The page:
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School districts throughout Indianapolis are struggling to retain Black educators due to low compensation. Still, one non-profit organization is doing the work to protect the financial well-being of those in need.

In 2023, The Educate Me Foundation unveiled its Teacherville program offering support to Black educators by covering down payment and closing costs for home purchases. According to the foundation’s website, the initiative creates opportunities for Black teachers to overcome financial hurdles and achieve the milestone of homeownership while diversifying the workforce.

During an interview with WRTV, Educate Me CEO, Blake Nathan, revealed that Black teachers in Indianapolis have been exiting the public school system due to low wages and their inability to make ends meet. 

“The biggest reason teachers are leaving the classroom outside of culture is teacher pay. We can’t dictate what a teacher makes in a school district or charter school network, but we can try and lower the cost of living for an educator,” Nathan said. 

To combat the issue, the foundation has built an affordable housing community, dubbed Teacherville, for educators in the Martindale-Brightwood area of the city. The historic neighborhood — which is located near the northeast side of Indianapolis — will be filled with fair-priced townhomes for teachers looking to purchase their first primary residence. Nathan hopes the program will bring Black teachers one step closer to home ownership and re-ignite their passion for education. 

“Two to three years down the line, we can talk to educators who bought their first home and see if they’re still in the field of education,” The Educate Me CEO added of the Teacherville homeownership initiative.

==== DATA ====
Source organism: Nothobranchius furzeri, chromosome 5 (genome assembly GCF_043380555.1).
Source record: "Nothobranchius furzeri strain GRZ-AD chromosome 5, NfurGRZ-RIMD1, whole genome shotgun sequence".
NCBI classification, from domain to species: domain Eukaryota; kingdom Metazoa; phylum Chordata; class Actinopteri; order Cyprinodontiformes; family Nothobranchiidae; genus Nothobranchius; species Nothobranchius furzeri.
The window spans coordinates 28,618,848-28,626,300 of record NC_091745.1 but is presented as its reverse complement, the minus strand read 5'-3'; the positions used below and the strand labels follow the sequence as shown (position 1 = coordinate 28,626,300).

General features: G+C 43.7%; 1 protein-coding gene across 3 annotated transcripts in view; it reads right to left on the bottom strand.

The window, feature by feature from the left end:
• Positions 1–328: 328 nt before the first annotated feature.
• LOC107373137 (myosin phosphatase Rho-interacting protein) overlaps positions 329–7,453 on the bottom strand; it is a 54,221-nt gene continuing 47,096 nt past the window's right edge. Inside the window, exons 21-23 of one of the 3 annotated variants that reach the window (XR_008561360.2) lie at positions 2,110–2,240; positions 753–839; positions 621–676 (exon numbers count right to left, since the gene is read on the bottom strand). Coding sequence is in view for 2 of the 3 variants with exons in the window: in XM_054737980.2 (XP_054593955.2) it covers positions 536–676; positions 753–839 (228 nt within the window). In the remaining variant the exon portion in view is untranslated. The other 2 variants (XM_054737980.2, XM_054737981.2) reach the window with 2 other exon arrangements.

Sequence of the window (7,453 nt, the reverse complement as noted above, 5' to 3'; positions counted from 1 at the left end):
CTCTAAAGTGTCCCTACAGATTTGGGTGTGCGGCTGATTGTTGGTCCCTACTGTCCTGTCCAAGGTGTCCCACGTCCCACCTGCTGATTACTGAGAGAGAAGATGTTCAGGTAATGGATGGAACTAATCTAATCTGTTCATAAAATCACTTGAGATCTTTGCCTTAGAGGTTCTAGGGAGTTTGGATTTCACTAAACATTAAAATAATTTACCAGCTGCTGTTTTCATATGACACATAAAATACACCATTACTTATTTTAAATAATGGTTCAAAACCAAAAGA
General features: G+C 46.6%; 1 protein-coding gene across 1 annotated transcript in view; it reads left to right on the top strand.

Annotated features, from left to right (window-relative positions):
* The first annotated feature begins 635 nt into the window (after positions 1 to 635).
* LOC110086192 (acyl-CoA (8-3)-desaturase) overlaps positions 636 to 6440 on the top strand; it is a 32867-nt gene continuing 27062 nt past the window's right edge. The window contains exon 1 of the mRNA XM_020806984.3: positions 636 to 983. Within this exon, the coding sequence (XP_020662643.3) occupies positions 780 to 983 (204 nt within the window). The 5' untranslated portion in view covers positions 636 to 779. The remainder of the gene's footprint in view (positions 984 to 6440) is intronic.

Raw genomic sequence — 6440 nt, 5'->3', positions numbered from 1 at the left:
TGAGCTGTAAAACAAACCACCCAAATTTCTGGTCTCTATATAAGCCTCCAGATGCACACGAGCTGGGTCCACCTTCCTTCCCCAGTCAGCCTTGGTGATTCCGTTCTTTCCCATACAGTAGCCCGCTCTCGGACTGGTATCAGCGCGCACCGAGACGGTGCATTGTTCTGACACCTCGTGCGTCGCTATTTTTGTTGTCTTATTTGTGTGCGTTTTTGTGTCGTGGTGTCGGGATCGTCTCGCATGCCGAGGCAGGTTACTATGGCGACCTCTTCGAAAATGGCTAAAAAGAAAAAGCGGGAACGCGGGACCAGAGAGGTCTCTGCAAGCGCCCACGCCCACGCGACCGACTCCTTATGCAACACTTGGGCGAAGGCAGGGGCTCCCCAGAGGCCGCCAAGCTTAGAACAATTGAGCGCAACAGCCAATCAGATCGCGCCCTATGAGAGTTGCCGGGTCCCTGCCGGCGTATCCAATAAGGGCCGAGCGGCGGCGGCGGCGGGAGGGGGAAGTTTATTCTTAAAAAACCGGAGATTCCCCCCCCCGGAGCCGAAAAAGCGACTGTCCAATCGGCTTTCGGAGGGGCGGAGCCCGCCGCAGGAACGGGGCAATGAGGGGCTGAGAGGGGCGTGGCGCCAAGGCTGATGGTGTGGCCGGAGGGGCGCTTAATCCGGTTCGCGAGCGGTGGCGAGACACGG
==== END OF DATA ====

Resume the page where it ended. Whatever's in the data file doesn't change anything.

Indianapolis’ mass teacher exit mirrors what is currently happening across the country.

There are 500,000 fewer educators in the American public school systems post-pandemic in the U.S., according to a study conducted by Devlin Peck. Burnout and poor compensation are pushing teachers to leave the education workforce. Some are finding it hard to meet school demands due to staff shortages, heavy workloads, and lack of school funding for supplies and materials.

Black teachers are being hit hard by the burnout epidemic. A 2021 survey by Rand found that Black teachers “were statistically significantly more likely to report working more than 60 hours per week.” Around 27% of Black teachers did so, compared to 14% of white teachers.

The pay gap is a concern for others. In 2022, the pay gap between teachers and college graduates in other fields reached a historic high of 26.4%, marking a substantial increase from the 6.1% disparity observed in 1996, the Economic Policy Institute noted. While teachers typically enjoy more comprehensive benefits compared to professionals in other sectors, this advantage fails to counterbalance the growing wage discrepancy faced by educators sufficiently. According to the Bureau of Labor Statistics, the median annual salary of a teacher in the U.S. is just over $61,000.


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